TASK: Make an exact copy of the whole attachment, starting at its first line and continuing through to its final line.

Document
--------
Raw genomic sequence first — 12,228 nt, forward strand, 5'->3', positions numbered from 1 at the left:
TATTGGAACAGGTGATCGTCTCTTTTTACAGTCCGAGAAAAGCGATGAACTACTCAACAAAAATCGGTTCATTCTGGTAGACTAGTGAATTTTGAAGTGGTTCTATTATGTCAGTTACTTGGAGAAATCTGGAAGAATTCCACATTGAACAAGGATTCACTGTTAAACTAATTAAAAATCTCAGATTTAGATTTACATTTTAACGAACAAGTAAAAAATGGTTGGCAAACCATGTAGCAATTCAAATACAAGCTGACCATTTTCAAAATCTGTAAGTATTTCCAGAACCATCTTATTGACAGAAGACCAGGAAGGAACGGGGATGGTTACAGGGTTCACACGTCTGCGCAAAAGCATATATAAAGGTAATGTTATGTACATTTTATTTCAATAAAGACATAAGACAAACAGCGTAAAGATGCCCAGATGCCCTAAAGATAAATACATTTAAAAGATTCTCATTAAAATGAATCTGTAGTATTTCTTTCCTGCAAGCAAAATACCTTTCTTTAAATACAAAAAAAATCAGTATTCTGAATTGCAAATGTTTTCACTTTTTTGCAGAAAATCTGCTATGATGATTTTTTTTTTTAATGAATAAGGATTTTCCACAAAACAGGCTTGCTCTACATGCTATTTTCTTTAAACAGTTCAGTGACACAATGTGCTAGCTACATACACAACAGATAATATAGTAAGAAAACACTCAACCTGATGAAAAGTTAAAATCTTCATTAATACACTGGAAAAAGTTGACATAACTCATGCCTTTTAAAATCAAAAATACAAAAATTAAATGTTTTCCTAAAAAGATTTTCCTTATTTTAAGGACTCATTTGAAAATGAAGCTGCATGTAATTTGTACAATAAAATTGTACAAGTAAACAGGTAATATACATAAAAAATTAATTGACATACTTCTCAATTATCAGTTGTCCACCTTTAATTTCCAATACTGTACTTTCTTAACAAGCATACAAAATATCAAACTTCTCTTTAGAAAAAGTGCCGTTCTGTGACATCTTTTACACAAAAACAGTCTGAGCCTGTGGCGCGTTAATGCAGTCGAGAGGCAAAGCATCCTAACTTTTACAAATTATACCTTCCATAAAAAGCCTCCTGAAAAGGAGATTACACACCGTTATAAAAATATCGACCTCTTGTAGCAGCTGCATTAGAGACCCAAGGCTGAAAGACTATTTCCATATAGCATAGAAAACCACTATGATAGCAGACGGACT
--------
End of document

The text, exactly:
Raw genomic sequence first — 12,228 nt, forward strand, 5'->3', positions numbered from 1 at the left:
TATTGGAACAGGTGATCGTCTCTTTTTACAGTCCGAGAAAAGCGATGAACTACTCAACAAAAATCGGTTCATTCTGGTAGACTAGTGAATTTTGAAGTGGTTCTATTATGTCAGTTACTTGGAGAAATCTGGAAGAATTCCACATTGAACAAGGATTCACTGTTAAACTAATTAAAAATCTCAGATTTAGATTTACATTTTAACGAACAAGTAAAAAATGGTTGGCAAACCATGTAGCAATTCAAATACAAGCTGACCATTTTCAAAATCTGTAAGTATTTCCAGAACCATCTTATTGACAGAAGACCAGGAAGGAACGGGGATGGTTACAGGGTTCACACGTCTGCGCAAAAGCATATATAAAGGTAATGTTATGTACATTTTATTTCAATAAAGACATAAGACAAACAGCGTAAAGATGCCCAGATGCCCTAAAGATAAATACATTTAAAAGATTCTCATTAAAATGAATCTGTAGTATTTCTTTCCTGCAAGCAAAATACCTTTCTTTAAATACAAAAAAAATCAGTATTCTGAATTGCAAATGTTTTCACTTTTTTGCAGAAAATCTGCTATGATGATTTTTTTTTTTAATGAATAAGGATTTTCCACAAAACAGGCTTGCTCTACATGCTATTTTCTTTAAACAGTTCAGTGACACAATGTGCTAGCTACATACACAACAGATAATATAGTAAGAAAACACTCAACCTGATGAAAAGTTAAAATCTTCATTAATACACTGGAAAAAGTTGACATAACTCATGCCTTTTAAAATCAAAAATACAAAAATTAAATGTTTTCCTAAAAAGATTTTCCTTATTTTAAGGACTCATTTGAAAATGAAGCTGCATGTAATTTGTACAATAAAATTGTACAAGTAAACAGGTAATATACATAAAAAATTAATTGACATACTTCTCAATTATCAGTTGTCCACCTTTAATTTCCAATACTGTACTTTCTTAACAAGCATACAAAATATCAAACTTCTCTTTAGAAAAAGTGCCGTTCTGTGACATCTTTTACACAAAAACAGTCTGAGCCTGTGGCGCGTTAATGCAGTCGAGAGGCAAAGCATCCTAACTTTTACAAATTATACCTTCCATAAAAAGCCTCCTGAAAAGGAGATTACACACCGTTATAAAAATATCGACCTCTTGTAGCAGCTGCATTAGAGACCCAAGGCTGAAAGACTATTTCCATATAGCATAGAAAACCACTATGATAGCAGACGGACT